Protesting 'trail hunting' at the National Trust's AGM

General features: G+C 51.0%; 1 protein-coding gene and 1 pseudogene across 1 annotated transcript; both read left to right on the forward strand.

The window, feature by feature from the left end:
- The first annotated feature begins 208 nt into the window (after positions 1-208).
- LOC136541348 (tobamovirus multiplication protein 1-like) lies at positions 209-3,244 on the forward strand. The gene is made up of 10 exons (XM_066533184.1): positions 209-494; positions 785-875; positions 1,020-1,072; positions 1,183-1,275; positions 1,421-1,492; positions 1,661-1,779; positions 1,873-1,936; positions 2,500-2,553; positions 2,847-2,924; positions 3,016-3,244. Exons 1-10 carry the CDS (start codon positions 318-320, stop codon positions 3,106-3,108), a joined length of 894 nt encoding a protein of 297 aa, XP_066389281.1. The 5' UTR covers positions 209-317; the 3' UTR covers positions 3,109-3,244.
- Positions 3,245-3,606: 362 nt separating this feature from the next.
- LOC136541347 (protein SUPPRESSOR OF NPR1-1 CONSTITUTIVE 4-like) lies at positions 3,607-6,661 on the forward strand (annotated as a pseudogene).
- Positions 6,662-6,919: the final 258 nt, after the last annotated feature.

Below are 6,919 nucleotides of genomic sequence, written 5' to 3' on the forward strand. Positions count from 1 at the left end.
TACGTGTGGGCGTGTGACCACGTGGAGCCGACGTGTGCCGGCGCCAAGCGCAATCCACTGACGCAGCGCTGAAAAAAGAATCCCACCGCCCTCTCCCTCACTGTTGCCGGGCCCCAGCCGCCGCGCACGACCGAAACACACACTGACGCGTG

On the 19th of October 2019 the National Trust held its Annual General Meeting (or AGM) in Swindon in the west of England. Delegates arriving at the venue were met by (polite) protestors asking the Trust to look again at a highly controversial decision made at their AGM in 2017. A motion proposed that year to ban the licencing of ‘trail hunting’ on National Trust land had been endorsed by 28,629 votes with 27,525 against, but had been defeated after the addition of 3,460 proxy votes cast by the Trust’s chair who had effectively ruled in favour of the hunts. Under the Trust’s rules, a similar motion can not be brought to the AGM again for three years (so in 2020), but what is ‘trail hunting’ and why does it matter if the National Trust supports it anyway? In the following podcast, campaigners and protestors (along with one anti-hunt and one pro-hunt National Trust delegate) talk about so-called 'trail hunting' and explain what is being done to put pressure on the Trust to stop issuing licences for it at its 2020 AGM.